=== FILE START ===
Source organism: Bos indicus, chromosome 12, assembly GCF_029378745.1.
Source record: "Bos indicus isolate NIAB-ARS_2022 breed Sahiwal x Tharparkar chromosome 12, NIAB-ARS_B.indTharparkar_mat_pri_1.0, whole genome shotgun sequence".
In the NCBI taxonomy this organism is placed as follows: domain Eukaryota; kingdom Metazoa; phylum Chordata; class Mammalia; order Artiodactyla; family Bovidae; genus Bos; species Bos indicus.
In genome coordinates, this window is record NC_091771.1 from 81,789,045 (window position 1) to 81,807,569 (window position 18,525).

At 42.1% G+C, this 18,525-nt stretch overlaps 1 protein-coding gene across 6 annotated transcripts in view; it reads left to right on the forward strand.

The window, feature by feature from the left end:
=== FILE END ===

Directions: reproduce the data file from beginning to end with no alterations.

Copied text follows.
Source organism: Bos indicus, chromosome 12, assembly GCF_029378745.1.
Source record: "Bos indicus isolate NIAB-ARS_2022 breed Sahiwal x Tharparkar chromosome 12, NIAB-ARS_B.indTharparkar_mat_pri_1.0, whole genome shotgun sequence".
In the NCBI taxonomy this organism is placed as follows: domain Eukaryota; kingdom Metazoa; phylum Chordata; class Mammalia; order Artiodactyla; family Bovidae; genus Bos; species Bos indicus.
In genome coordinates, this window is record NC_091771.1 from 81,789,045 (window position 1) to 81,807,569 (window position 18,525).

At 42.1% G+C, this 18,525-nt stretch overlaps 1 protein-coding gene across 6 annotated transcripts in view; it reads left to right on the forward strand.

The window, feature by feature from the left end: